17 Impactful First Engineering Job Advice Tips

New engineering jobs don’t need to be intimidating. By using proven engineering job advice tips, you can hit the ground running.

I’m going to share 17 tips I’ve gathered after working with many engineers. Also, having once been a young engineer myself, I know the challenges firsthand.

I compare the entire process to cage diving with sharks for the first time. If you don’t know what to expect in a cage dive, you’ll probably have a panic attack. Then, a heart attack. BUT, if you prepare for your dive, you’ll have an exhilarating and awesome experience. Then in no time, you’ll become a pro cage diver.

Important Note: in this article, I assume there’s no formal company training. You just enter a company, and you’re on your own. 

#1 Learn your workplace culture

workplace culture

Most all engineers play video games. So I’m going to start with a video game analogy.

When you first play a video game, you try to learn the controls. Then, you check the menus and your character’s abilities to do your missions. The same idea applies to when you first walk into a company as a newbie. You need to learn the following:

  • How engineers start and finish projects
  • Acceptable office jokes
  • The personality of colleagues
  • Expectations of engineers

The faster you learn about your workplace, the quicker you’ll fit in. You’ll then successfully acclimate and output kickass work.

#2 Take initiative

If you see an opportunity to help, then go help. Don’t be afraid you may step on someone’s toes.

In fact, everyone will thank and respect you for taking the initiative. I’m always impressed when someone steps up and takes ownership of unattended work. It shows I can rely on them and even more, it’s the right of passage to promotions.

Just as important, don’t ever say something isn’t in your job description. A job description is only a general work scope, especially in small companies. I’ve worn countless hats in my positions.

#3 Don’t let others take advantage of you

Don’t EVER let someone take advantage of you. I see it all the time in engineering. Engineers push off their work to others, under the guise they’re busy. Let me tell you, in most instances, they’re not busy, but lazy.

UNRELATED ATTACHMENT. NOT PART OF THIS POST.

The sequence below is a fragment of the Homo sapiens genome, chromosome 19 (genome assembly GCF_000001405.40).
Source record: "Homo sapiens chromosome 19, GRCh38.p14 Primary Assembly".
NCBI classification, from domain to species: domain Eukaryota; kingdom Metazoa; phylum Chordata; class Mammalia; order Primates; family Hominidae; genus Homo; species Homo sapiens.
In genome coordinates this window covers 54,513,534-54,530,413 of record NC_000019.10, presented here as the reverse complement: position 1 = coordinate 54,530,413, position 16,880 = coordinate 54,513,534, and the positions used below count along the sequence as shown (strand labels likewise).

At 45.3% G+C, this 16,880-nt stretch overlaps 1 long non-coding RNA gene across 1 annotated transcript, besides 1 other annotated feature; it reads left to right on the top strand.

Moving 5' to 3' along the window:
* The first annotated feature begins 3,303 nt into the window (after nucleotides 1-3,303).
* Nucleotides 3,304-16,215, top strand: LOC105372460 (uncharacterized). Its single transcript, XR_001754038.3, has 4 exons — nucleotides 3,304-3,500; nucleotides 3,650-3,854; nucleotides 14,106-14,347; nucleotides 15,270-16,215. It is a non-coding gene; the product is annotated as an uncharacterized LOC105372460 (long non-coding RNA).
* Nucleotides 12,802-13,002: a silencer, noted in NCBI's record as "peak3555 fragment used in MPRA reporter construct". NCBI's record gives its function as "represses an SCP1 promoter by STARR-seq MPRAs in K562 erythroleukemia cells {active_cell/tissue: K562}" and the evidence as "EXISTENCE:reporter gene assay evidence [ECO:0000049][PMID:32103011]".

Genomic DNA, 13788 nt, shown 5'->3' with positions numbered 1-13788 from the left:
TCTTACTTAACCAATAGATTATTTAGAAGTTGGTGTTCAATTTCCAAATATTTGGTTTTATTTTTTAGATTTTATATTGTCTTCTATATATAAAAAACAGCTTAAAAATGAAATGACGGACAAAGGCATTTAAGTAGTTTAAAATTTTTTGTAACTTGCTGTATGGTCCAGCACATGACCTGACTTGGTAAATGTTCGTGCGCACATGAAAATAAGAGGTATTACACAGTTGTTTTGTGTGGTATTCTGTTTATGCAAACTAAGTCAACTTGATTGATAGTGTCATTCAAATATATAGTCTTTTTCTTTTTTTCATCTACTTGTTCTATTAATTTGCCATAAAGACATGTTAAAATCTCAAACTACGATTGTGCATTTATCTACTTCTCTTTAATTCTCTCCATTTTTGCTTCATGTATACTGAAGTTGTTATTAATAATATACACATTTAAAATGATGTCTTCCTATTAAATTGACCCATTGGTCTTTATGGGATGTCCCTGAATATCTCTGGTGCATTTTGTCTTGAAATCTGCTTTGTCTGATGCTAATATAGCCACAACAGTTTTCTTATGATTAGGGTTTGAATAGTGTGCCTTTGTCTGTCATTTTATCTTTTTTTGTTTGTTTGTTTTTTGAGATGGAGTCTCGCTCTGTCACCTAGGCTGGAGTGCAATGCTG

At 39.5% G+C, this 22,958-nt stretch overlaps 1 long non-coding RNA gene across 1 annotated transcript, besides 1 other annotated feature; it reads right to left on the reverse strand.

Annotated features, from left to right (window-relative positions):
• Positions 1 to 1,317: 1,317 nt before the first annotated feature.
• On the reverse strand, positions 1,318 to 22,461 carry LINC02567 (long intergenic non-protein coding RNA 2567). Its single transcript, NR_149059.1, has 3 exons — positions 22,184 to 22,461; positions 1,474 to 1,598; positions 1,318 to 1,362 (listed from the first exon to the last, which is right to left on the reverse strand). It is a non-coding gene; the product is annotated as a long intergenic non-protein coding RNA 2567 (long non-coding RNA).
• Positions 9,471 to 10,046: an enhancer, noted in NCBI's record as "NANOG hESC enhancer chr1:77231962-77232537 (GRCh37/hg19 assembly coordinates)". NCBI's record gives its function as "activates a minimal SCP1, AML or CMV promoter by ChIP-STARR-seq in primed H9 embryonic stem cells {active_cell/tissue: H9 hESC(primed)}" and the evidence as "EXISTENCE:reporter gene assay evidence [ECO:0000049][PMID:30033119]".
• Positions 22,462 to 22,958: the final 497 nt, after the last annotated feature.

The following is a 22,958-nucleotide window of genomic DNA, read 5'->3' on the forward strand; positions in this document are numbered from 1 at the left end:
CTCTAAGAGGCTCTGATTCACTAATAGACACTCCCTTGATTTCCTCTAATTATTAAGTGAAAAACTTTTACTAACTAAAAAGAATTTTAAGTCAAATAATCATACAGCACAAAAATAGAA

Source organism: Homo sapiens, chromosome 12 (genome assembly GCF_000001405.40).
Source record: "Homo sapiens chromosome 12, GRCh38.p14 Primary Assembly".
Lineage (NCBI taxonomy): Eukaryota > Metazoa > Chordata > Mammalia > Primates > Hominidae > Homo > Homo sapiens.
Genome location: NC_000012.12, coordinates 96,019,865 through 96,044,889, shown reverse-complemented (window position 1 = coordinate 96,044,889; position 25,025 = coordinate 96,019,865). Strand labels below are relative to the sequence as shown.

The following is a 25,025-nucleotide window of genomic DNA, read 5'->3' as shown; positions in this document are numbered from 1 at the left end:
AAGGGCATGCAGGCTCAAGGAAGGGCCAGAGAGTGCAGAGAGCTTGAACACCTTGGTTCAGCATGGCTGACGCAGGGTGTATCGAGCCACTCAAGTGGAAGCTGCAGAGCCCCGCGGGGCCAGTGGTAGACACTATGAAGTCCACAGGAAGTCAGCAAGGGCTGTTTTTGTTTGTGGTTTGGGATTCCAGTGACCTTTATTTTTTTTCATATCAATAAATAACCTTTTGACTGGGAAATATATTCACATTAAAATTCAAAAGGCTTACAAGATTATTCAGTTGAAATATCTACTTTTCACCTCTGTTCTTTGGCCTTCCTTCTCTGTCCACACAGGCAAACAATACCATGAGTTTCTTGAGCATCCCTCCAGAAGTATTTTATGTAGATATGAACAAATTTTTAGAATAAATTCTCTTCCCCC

And I know in Tip #2 I said to take initiative. But at the same time, be careful not to take on everyone else’s work. Especially, if you see other people doing nothing themselves.

I’ve had many instances where I saw work sitting idle, but I didn’t touch it. Because I was already working extra hours every night taking on more work than I should have.

All the while, my colleagues were leaving work a couple of hours early every day. Plus, they weren’t doing much work in the office. So, I wasn’t going to become someone’s punching bag and subsidize their lifestyle. The point is, be observant of what’s going on around you and value your time.

#4 Don’t look for endless handholding

baby animals trying to survive
Photo Credit: Christie Greene

We all need handholding to some degree as new engineers. It’s why I wrote a piece on how to train new engineers. But, YOU need to do your part to get up to speed as fast as possible too.

Think of newborn animals in the animal kingdom. They’re not helpless like human babies, as they’re biologically hardwired differently. They need to get up and immediately start moving once they’re born. Because around every corner is a predator looking for its next meal.

Most companies, unfortunately, don’t have the resources to properly train engineers. As a result, many engineers progress at a sluggish pace. So, take initiative to get a headstart over your peers.

The realities of office training from senior engineers

As a senior engineer, I’m already slammed with responsibilities day in and day out. So I don’t have the time to show new engineers all the ropes. Even though I wish I could.

Plus, I have endless new things I need to learn myself. So, to become self-sufficient, I suggest new engineers do the following:

  • Look over and learn from completed projects by your new colleagues.
  • Research and constantly learn about your industry. Watch Youtube videos, read books, and read articles and blogs.
  • When your colleagues have free time, pick their brains.

I know, this isn’t the ideal kickstart you were looking for. But, you’ll be thankful in the long run. Because the less handholding you have, the better engineer you’ll become.

#5 Become familiar with the standards and codes

Almost every company has documentation of its work processes and protocols. So with a little digging, you can find answers to a lot of your questions.

I always find it best for new engineers to first read these company documents. I know, by asking me, it’s the easy path to your solution. But it frustrates me when the answer is a click or two away, and you’re not putting in any effort.

And I get it, you may not be completely familiar with the company standards at first. But after several times of me telling you where to look, and you still don’t look, then it becomes a problem.

It’s no different than knowing where to look to check stock prices. Maybe your go-to site is Yahoo Finance. In the same way, you need to make company documentation your go-to information source. Because these standards exist for a reason.